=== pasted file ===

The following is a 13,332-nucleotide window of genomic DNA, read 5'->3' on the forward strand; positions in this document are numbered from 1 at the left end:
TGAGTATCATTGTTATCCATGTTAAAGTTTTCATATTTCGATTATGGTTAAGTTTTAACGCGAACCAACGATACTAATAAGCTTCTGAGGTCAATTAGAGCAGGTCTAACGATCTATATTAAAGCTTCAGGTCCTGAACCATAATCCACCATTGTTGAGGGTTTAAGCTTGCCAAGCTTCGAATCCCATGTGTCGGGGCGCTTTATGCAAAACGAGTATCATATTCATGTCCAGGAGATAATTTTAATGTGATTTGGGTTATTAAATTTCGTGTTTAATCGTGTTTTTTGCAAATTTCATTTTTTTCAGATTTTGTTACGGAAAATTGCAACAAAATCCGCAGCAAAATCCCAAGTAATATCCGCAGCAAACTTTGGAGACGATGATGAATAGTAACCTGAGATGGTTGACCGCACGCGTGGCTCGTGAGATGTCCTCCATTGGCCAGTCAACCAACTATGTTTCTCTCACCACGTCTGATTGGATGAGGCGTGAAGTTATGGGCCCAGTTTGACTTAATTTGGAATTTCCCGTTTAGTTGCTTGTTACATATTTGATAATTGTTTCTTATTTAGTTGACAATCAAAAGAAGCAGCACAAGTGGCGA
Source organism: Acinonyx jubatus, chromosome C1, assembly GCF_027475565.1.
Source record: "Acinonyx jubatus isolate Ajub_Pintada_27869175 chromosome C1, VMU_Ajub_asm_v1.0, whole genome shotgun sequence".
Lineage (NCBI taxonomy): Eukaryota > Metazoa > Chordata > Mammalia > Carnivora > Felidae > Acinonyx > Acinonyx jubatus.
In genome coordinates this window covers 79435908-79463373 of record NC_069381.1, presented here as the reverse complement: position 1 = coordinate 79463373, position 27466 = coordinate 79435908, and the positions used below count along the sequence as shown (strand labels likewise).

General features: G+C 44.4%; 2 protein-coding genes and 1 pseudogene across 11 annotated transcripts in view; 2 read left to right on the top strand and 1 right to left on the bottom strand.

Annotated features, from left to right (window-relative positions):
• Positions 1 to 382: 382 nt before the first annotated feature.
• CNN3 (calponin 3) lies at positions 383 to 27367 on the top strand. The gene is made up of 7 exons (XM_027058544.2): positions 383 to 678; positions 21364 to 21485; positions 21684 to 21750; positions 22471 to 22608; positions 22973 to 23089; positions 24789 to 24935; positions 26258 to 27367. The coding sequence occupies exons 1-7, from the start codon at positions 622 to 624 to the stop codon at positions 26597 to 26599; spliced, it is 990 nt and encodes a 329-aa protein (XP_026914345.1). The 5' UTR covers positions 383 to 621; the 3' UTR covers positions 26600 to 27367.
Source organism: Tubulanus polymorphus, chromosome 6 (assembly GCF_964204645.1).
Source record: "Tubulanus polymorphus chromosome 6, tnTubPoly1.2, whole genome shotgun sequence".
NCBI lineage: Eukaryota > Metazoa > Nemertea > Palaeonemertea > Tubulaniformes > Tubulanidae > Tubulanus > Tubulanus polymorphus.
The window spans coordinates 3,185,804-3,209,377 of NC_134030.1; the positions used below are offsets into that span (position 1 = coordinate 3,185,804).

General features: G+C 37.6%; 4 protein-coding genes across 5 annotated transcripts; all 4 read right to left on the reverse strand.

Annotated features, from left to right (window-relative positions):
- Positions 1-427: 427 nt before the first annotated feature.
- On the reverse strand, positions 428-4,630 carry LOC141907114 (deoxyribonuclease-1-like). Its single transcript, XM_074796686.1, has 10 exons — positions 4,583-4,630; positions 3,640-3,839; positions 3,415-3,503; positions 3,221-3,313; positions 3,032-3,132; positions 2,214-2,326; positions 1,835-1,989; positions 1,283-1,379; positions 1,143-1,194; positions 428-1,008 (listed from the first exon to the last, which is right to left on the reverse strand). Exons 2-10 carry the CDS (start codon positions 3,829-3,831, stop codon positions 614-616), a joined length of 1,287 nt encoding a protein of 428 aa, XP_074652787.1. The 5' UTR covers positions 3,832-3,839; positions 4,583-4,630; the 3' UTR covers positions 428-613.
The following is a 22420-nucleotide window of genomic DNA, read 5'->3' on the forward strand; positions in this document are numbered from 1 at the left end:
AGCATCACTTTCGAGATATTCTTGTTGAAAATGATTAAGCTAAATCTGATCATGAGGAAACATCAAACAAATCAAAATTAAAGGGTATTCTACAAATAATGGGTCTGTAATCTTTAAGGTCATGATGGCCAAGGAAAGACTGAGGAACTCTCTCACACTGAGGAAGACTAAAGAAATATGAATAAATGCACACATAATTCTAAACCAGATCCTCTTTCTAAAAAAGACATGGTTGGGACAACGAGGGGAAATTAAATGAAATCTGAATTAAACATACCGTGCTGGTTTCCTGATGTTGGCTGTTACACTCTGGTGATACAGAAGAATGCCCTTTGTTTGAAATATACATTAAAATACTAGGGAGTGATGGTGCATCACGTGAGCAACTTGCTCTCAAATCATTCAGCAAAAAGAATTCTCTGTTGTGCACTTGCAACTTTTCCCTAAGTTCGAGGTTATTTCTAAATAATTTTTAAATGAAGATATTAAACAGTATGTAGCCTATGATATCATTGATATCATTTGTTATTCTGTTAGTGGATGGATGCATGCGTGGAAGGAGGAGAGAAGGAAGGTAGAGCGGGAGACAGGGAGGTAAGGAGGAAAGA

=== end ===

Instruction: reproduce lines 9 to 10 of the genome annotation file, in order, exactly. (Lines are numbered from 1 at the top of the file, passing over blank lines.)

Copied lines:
• Positions 1 to 382: 382 nt before the first annotated feature.
• CNN3 (calponin 3) lies at positions 383 to 27367 on the top strand. The gene is made up of 7 exons (XM_027058544.2): positions 383 to 678; positions 21364 to 21485; positions 21684 to 21750; positions 22471 to 22608; positions 22973 to 23089; positions 24789 to 24935; positions 26258 to 27367. The coding sequence occupies exons 1-7, from the start codon at positions 622 to 624 to the stop codon at positions 26597 to 26599; spliced, it is 990 nt and encodes a 329-aa protein (XP_026914345.1). The 5' UTR covers positions 383 to 621; the 3' UTR covers positions 26600 to 27367.